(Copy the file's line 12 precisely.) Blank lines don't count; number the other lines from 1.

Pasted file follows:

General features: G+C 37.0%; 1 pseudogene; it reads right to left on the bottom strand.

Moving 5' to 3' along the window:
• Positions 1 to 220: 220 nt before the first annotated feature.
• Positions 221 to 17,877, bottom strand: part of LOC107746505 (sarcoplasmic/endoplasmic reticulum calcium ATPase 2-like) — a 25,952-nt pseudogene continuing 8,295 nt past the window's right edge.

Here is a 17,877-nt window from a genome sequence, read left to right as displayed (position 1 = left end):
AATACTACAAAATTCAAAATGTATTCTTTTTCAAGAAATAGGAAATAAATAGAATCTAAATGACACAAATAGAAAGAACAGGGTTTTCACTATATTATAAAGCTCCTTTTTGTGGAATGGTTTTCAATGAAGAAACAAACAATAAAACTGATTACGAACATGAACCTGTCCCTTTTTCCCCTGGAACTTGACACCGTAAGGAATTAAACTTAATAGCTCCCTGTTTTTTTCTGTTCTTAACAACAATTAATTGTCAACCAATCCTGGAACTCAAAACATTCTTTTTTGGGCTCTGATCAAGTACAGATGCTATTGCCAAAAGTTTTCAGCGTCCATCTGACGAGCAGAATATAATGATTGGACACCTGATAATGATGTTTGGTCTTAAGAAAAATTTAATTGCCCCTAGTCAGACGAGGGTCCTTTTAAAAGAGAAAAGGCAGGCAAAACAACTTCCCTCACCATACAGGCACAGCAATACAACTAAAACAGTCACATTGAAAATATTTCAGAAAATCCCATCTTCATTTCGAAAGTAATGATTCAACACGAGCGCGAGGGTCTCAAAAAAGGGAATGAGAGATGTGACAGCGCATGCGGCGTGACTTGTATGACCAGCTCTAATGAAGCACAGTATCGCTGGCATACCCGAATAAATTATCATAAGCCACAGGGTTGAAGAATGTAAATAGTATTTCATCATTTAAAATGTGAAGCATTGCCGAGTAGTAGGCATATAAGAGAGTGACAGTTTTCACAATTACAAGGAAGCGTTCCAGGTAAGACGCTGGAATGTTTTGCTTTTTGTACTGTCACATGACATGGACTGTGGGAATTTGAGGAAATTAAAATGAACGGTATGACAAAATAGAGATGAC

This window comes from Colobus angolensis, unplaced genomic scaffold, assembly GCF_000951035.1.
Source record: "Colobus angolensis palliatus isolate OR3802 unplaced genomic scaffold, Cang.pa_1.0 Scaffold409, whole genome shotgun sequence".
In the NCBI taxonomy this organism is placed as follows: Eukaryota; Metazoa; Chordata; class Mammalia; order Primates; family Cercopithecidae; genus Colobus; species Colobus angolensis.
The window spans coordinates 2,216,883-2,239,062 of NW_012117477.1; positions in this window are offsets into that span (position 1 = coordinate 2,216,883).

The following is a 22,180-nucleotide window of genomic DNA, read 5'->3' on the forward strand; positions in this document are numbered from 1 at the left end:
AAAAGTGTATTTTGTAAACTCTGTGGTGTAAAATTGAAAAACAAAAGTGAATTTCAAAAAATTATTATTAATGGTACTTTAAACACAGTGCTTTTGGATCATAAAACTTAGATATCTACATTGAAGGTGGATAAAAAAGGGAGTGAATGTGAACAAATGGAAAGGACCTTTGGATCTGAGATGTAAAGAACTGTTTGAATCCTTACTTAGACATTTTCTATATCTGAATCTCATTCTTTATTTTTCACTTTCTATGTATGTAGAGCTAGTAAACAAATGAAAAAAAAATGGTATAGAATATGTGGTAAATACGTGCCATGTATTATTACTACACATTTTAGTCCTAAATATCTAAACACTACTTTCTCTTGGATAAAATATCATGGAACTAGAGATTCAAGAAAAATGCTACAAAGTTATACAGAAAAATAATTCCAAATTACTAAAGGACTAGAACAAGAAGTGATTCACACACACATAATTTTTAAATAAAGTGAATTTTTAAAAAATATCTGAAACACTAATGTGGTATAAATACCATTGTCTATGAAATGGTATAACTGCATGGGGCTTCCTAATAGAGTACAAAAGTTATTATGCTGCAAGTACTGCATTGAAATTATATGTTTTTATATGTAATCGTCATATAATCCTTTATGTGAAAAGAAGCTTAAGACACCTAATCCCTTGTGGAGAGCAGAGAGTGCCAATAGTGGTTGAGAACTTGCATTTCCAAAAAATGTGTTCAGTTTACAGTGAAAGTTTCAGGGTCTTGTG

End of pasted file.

AAAAGTGTATTTTGTAAACTCTGTGGTGTAAAATTGAAAAACAAAAGTGAATTTCAAAAAATTATTATTAATGGTACTTTAAACACAGTGCTTTTGGATCATAAAACTTAGATATCTACATTGAAGGTGGATAAAAAAGGGAGTGAATGTGAACAAATGGAAAGGACCTTTGGATCTGAGATGTAAAGAACTGTTTGAATCCTTACTTAGACATTTTCTATATCTGAATCTCATTCTTTATTTTTCACTTTCTATGTATGTAGAGCTAGTAAACAAATGAAAAAAAAATGGTATAGAATATGTGGTAAATACGTGCCATGTATTATTACTACACATTTTAGTCCTAAATATCTAAACACTACTTTCTCTTGGATAAAATATCATGGAACTAGAGATTCAAGAAAAATGCTACAAAGTTATACAGAAAAATAATTCCAAATTACTAAAGGACTAGAACAAGAAGTGATTCACACACACATAATTTTTAAATAAAGTGAATTTTTAAAAAATATCTGAAACACTAATGTGGTATAAATACCATTGTCTATGAAATGGTATAACTGCATGGGGCTTCCTAATAGAGTACAAAAGTTATTATGCTGCAAGTACTGCATTGAAATTATATGTTTTTATATGTAATCGTCATATAATCCTTTATGTGAAAAGAAGCTTAAGACACCTAATCCCTTGTGGAGAGCAGAGAGTGCCAATAGTGGTTGAGAACTTGCATTTCCAAAAAATGTGTTCAGTTTACAGTGAAAGTTTCAGGGTCTTGTG